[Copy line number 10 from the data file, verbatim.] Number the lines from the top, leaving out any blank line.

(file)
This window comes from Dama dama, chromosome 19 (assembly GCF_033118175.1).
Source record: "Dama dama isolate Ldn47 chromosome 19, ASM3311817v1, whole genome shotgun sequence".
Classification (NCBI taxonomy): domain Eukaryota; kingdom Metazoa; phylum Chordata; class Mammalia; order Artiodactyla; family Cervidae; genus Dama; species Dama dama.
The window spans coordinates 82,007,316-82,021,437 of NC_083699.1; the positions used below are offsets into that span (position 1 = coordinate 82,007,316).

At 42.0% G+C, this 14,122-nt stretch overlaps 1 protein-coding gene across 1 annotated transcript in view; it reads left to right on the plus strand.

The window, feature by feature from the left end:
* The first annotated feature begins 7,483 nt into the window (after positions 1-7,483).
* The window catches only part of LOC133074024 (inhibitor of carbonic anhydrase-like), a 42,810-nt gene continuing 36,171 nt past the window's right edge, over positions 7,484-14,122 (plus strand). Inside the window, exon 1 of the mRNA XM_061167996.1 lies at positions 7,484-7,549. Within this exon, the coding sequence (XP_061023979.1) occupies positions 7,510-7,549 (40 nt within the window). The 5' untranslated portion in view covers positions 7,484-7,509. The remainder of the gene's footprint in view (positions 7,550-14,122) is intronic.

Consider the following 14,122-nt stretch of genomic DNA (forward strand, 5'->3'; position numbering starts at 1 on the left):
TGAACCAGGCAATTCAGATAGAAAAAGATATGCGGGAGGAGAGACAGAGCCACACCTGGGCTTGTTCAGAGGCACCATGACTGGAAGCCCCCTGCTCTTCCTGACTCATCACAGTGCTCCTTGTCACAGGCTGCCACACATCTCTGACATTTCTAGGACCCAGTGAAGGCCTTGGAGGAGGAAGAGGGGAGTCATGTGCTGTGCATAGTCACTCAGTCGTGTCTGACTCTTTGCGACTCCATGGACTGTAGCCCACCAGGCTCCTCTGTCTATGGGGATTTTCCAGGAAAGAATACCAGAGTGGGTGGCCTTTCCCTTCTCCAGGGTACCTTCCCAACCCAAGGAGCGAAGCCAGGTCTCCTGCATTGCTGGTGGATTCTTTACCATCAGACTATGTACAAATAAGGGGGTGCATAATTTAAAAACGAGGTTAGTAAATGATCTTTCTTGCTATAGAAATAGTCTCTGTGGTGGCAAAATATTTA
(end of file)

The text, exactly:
TGAACCAGGCAATTCAGATAGAAAAAGATATGCGGGAGGAGAGACAGAGCCACACCTGGGCTTGTTCAGAGGCACCATGACTGGAAGCCCCCTGCTCTTCCTGACTCATCACAGTGCTCCTTGTCACAGGCTGCCACACATCTCTGACATTTCTAGGACCCAGTGAAGGCCTTGGAGGAGGAAGAGGGGAGTCATGTGCTGTGCATAGTCACTCAGTCGTGTCTGACTCTTTGCGACTCCATGGACTGTAGCCCACCAGGCTCCTCTGTCTATGGGGATTTTCCAGGAAAGAATACCAGAGTGGGTGGCCTTTCCCTTCTCCAGGGTACCTTCCCAACCCAAGGAGCGAAGCCAGGTCTCCTGCATTGCTGGTGGATTCTTTACCATCAGACTATGTACAAATAAGGGGGTGCATAATTTAAAAACGAGGTTAGTAAATGATCTTTCTTGCTATAGAAATAGTCTCTGTGGTGGCAAAATATTTA